Materials Selection and Design for Corrosion Control
No material is resistant to all corrosive situations, but materials selection is critical to preventing many types of failures. Examples of potential solutions include metals, plastics, fiberglass, concrete, and other nonmetals.
Factors that influence materials selection are corrosion resistance in the environment, availability of design and test data, mechanical properties, cost, availability, maintainability, compatibility with other system components, life expectancy, reliability, and appearance.
Appropriate system design is also important for effective corrosion control. This can involve the consideration of many factors, such as materials selection; process and construction parameters; geometry for drainage; avoidance or electrical separation of dissimilar metals; avoiding or sealing of crevices; corrosion allowance; operating lifetime; and maintenance and inspection requirements.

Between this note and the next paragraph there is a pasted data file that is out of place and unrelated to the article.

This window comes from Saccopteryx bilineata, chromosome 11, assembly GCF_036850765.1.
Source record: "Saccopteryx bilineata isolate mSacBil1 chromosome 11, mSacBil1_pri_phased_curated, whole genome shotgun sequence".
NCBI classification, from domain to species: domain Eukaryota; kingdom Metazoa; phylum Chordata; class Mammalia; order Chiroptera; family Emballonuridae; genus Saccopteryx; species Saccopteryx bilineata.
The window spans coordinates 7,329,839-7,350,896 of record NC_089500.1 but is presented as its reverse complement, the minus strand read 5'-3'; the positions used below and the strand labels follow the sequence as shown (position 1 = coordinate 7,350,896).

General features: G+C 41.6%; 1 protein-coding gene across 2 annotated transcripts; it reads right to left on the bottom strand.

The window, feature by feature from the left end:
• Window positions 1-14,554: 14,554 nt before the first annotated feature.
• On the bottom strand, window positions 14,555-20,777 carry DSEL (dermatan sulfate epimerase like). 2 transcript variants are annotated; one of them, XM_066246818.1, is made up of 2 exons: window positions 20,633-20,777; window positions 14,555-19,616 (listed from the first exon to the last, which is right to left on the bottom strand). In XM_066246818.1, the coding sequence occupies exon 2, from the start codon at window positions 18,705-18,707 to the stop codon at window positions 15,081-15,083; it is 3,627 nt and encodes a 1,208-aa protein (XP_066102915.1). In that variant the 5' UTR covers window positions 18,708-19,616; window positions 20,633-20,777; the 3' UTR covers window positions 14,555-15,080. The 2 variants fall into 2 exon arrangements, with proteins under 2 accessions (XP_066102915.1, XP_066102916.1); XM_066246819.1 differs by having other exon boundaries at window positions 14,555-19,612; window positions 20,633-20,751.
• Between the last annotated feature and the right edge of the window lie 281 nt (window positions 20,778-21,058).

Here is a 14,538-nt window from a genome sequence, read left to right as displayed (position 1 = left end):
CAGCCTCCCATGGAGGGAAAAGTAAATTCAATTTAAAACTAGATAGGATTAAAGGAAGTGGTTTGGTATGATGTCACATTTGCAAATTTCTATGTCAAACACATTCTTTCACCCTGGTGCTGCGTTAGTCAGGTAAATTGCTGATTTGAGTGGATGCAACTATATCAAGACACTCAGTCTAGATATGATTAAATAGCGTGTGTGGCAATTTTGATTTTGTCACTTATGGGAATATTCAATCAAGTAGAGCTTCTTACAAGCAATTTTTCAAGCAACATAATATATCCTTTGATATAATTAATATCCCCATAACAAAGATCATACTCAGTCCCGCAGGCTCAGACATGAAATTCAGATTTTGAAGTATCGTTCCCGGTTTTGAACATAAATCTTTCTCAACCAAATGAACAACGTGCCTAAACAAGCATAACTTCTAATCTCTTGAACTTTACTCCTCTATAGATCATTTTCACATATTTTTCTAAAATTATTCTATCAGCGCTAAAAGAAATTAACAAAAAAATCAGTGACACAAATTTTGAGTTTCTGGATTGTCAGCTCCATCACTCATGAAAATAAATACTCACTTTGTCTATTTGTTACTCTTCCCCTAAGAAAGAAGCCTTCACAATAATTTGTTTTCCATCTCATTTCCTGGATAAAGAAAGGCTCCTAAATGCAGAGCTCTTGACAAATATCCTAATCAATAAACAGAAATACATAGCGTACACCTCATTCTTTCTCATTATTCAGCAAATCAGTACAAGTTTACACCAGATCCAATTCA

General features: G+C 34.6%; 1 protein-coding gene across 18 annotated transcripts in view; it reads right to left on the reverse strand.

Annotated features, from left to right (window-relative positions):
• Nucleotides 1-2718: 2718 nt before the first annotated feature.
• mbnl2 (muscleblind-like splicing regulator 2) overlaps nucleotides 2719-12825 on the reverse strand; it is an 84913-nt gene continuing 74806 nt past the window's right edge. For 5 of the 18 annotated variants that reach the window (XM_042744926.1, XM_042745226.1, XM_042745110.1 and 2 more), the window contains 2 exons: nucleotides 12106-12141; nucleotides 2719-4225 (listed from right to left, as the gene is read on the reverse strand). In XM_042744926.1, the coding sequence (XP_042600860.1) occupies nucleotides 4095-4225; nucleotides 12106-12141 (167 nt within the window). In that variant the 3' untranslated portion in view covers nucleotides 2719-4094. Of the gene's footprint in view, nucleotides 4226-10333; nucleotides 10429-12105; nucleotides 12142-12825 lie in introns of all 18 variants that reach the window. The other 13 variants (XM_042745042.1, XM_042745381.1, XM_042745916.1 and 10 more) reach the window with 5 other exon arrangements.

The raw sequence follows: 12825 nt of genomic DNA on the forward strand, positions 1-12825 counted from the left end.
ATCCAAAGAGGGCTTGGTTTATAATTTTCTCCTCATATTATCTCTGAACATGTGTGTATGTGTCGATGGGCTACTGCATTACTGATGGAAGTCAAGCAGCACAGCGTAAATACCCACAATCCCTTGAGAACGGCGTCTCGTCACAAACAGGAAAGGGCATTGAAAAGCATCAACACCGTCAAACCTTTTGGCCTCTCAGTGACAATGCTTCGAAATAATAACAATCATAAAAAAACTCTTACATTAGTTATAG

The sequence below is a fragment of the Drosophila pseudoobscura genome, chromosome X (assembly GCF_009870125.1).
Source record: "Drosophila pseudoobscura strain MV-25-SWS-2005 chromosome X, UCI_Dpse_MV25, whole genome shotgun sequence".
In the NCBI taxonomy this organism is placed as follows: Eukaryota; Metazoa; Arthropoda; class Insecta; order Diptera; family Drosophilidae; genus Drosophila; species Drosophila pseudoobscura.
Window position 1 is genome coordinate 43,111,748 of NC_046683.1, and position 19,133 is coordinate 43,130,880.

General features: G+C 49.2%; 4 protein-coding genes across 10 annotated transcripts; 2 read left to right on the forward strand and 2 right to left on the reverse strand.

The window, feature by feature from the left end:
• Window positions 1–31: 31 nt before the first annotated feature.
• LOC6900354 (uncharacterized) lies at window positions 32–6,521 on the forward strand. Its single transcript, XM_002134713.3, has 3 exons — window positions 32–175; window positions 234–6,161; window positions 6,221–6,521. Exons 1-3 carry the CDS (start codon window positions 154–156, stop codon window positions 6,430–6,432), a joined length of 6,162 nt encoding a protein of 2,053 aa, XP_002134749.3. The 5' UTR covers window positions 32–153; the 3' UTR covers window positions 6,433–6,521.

Material science offers corrosion engineers design options in corrosion control with advanced materials. Engineered properties created through specialized processing and synthesis technologies give advanced materials superior performance over conventional materials and include ceramics, high value-added metals, electronic materials, composites, polymers, and biomaterials.